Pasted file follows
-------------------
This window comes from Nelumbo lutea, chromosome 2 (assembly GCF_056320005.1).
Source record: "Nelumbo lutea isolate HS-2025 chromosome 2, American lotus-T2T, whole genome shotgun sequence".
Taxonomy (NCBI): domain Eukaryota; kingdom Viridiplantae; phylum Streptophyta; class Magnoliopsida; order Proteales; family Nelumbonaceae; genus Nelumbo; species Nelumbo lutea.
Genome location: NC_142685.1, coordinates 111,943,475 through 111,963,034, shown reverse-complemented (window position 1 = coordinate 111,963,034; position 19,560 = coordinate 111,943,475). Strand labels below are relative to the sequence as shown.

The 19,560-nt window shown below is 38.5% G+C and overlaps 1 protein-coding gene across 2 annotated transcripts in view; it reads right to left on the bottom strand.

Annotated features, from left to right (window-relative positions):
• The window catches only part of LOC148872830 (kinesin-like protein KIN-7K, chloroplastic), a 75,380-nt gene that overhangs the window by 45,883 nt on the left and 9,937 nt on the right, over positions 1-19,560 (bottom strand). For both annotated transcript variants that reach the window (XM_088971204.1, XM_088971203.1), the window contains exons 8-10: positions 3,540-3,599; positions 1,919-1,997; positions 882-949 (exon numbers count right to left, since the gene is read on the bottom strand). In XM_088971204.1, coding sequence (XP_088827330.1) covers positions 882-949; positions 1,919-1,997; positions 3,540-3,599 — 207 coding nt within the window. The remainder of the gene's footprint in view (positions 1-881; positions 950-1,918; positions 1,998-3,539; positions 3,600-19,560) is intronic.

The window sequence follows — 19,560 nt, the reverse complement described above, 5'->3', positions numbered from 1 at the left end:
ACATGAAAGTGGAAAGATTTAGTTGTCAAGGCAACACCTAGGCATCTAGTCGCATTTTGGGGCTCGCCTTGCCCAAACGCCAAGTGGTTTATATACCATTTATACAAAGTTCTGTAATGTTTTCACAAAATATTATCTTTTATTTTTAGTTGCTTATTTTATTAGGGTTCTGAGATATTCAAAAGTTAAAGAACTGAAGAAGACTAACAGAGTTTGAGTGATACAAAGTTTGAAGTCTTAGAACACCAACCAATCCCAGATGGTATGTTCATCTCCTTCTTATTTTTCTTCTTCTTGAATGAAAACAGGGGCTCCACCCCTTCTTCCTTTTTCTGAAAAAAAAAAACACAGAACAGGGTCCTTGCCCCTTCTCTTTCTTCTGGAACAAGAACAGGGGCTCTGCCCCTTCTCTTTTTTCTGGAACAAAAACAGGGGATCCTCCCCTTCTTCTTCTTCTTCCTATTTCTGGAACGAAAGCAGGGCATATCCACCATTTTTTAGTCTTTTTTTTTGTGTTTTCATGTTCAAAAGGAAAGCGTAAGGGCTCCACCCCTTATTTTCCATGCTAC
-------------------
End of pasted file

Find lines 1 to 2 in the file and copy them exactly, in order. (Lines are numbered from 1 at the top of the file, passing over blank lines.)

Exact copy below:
This window comes from Nelumbo lutea, chromosome 2 (assembly GCF_056320005.1).
Source record: "Nelumbo lutea isolate HS-2025 chromosome 2, American lotus-T2T, whole genome shotgun sequence".